Devon Wengeler, 11, says his call sign into a ham radio Friday while prepping for the Kootenai Amateur Radio Society's Amateur Radio Field Day with his mom, Tami Wengeler, who is also a licensed ham radio operator.
Kootenai Amateur Radio Society executive director and life member Mike Glauser shows where a double inverted delta skeleton slot antenna is stationed at this year's Amateur Radio Field Day.
Kootenai Amateur Radio Society member Frank Krug unravels cables on Friday while setting up for Amateur Radio Field Day.
Kootenai Amateur Radio Society member Jerry Hart on Friday discusses the hobby and uniqueness of ham radio operation while showing the "go box" ham radio he built. The Amateur Radio Field Day begins at 11 a.m. today and goes through 11 a.m. Sunday.
Staff Writer | June 25, 2022 1:07 AM
If a zombie apocalypse ever occurs and takes out communications systems, Devon Wengeler will be ready.
The 11-year-old Rathdrum amateur radio enthusiast obtained his ham radio license several months ago.
"Everybody else in my family had one," Devon said Friday morning.
Devon, his family and other members of the Kootenai Amateur Radio Society will be communicating via radio channels this weekend during the 2022 Amateur Radio Field Day, a 24-hour operation that begins at 11 a.m. today and goes through 11 a.m. Sunday.
Several stations will be on site at society member Frank Krug's property at 2130 N. Meyer Road, Post Falls. Ham radio operators will work through the night to make as many connections via radio wave as possible.
“For us, it’s a big deal to get set up," said Kootenai Amateur Radio Society Board President Ed Stuckey. “We normally don’t have a bunch of radio stations and a bunch of people all together like this."
Amateur Radio Field Day began in 1933 and has been conducted by Kootenai Amateur Radio Society since at least 2004. It serves as an annual preparedness exercise to test the capability of amateur radio operators throughout North America as they set up and operate their stations under simulated emergency conditions. It also provides an opportunity for the ham radio community to interface with the general public and allows prospective hams to experience the magic of amateur radio communication.
“I like the community,” said Devon's mom, Tami Wengeler. "I got a license and showed up to a meeting and they put me to work, but beyond that I had somebody come out the next week to help me out with an antenna to get me started. If I need help, there’s somebody there to help me."
Operators will use ham radios and morse code instruments to communicate with operators in the U.S. and Canada. Sometimes signals are received from as far away as Japan.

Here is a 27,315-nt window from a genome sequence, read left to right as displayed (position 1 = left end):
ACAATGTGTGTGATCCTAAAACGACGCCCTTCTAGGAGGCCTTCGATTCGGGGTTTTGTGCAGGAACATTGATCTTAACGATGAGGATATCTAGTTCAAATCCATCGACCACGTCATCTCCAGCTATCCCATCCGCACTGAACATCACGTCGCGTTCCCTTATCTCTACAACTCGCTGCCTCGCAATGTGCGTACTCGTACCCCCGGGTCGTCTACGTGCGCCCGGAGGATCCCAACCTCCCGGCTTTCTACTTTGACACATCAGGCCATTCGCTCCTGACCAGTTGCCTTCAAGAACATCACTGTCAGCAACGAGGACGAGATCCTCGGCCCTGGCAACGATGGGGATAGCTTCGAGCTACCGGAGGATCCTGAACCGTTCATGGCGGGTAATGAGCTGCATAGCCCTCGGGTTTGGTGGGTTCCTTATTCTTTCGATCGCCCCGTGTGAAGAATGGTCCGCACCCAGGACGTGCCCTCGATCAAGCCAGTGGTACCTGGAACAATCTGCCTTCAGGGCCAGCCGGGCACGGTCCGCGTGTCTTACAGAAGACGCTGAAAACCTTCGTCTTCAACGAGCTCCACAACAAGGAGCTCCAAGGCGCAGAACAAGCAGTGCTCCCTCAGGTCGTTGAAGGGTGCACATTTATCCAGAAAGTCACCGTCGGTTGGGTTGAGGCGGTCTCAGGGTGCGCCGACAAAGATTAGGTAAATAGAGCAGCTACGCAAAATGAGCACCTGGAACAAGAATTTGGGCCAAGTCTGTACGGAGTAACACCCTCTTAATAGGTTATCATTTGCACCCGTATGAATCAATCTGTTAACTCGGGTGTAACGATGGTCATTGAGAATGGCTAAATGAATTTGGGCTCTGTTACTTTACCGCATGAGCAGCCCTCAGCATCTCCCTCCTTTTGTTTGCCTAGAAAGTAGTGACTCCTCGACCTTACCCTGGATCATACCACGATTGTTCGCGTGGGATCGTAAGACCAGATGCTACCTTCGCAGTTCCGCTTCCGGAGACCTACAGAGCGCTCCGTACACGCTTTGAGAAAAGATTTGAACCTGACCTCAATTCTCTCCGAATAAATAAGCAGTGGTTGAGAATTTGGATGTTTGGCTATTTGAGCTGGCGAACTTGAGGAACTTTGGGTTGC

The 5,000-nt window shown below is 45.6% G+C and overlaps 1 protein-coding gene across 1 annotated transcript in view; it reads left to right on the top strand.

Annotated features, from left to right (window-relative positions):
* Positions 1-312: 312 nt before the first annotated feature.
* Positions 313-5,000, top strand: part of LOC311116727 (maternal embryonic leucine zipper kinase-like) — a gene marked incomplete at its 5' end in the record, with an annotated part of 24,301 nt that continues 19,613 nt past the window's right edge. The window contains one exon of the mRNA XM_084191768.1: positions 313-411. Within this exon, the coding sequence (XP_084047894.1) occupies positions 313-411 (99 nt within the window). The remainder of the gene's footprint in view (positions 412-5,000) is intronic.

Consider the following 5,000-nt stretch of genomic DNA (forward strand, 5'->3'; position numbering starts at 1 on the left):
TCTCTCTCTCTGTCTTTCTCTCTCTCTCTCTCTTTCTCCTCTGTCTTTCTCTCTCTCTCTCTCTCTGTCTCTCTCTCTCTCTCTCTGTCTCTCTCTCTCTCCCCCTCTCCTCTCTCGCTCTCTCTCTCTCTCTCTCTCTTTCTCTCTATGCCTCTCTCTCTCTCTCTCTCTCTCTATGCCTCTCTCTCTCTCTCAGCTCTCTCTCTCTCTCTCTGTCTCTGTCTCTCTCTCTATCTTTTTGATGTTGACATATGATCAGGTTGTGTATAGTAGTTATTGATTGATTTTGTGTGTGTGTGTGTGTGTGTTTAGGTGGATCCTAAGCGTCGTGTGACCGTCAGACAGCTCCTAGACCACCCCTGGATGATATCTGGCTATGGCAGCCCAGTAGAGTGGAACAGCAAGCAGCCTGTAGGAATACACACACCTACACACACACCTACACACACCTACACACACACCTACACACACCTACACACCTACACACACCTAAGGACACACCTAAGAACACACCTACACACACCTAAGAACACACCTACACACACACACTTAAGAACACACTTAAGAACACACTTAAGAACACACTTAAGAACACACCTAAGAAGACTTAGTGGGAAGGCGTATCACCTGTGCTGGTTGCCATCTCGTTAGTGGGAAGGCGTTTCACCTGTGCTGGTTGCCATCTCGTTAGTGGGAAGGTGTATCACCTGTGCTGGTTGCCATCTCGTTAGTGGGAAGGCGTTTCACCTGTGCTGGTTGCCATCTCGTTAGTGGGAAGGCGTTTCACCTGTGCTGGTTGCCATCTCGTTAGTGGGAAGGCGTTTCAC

"They’re excited to talk to Idaho because we don’t have as many amateur radio operators in Idaho,” Stuckey said.
He said ham radio has increased in popularity in recent times.
“There’s been a huge inrush of people who have a fear that the world is going to end,” he said.
Kootenai Amateur Radio Society executive director Mike Glauser explained that sun and weather activity both impact ham radio communications. He said the science behind ham radio is intriguing.
“I want to welcome people and maybe have guest operators,” he said. “The conversation one on one is just as important as making as many contacts as possible."
He said one thing really cool about their club is how diverse the members are in their beliefs and politics.
"We're communicators, so we need to be an example," Glauser said. "How do we have contentious, diverse conversations, yet stay respectful and be better friends in the end, even if you're completely opposite in your political stance? We do that. I am so proud of that."
Society member Jerry Hart will be operating using his "go box" radio he crafted. He has been a ham radio operator for 34 years. He said ham radio operators often help when emergencies take place in remote areas, such as when a search party is deep in the woods looking for a lost hiker.
"We want to let everyone know what we're doing because we are an untapped resource," Hart said.
Society member Mark Mayer made another point about the uniqueness of amateur radio operation.
"The important thing is there are no third party people or companies involved," he said. "It's air. Air space."